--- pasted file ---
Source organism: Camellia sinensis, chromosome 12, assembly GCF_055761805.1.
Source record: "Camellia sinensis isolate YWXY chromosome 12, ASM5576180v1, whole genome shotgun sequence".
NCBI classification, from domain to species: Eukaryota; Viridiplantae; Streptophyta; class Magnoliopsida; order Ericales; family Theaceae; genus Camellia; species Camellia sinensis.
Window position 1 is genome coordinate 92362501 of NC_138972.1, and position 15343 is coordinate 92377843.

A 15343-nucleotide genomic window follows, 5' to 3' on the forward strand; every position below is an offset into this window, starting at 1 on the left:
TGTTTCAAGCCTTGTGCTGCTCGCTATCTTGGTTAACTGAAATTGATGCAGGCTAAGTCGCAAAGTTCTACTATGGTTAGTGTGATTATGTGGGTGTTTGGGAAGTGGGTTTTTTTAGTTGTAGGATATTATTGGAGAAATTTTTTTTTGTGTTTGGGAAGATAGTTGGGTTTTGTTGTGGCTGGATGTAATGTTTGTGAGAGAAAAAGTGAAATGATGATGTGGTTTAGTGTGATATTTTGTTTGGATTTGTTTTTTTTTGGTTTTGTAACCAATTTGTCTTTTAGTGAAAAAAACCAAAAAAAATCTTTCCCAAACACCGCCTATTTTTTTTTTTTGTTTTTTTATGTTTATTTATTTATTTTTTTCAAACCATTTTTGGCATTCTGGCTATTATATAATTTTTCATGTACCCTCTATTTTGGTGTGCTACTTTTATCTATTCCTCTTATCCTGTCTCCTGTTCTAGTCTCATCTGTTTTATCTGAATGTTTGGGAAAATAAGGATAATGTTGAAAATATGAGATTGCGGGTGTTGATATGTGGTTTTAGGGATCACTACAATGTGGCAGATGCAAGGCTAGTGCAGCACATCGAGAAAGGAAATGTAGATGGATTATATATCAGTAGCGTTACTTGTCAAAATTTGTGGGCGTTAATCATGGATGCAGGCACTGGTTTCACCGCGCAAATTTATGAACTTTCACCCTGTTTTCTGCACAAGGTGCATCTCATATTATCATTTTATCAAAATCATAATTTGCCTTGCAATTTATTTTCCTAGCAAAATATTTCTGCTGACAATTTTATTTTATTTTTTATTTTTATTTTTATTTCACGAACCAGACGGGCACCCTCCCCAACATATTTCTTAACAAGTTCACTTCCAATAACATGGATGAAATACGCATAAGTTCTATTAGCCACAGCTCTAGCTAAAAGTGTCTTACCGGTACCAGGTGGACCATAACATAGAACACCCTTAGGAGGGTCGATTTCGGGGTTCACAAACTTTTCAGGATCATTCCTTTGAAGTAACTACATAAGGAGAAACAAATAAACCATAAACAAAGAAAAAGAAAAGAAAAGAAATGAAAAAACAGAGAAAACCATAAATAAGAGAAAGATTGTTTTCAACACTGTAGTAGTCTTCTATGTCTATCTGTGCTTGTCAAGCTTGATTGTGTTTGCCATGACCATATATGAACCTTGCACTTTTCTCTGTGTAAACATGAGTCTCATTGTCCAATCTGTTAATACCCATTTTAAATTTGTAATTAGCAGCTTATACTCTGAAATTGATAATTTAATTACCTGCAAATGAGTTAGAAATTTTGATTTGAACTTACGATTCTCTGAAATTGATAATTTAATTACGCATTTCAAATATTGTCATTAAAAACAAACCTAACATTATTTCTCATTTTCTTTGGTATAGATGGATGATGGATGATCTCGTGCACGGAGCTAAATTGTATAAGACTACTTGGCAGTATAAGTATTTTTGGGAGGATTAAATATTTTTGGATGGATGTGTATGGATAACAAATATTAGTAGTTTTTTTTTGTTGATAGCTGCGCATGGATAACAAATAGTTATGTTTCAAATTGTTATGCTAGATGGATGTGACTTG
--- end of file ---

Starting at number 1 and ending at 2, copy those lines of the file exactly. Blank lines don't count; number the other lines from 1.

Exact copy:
Source organism: Camellia sinensis, chromosome 12, assembly GCF_055761805.1.
Source record: "Camellia sinensis isolate YWXY chromosome 12, ASM5576180v1, whole genome shotgun sequence".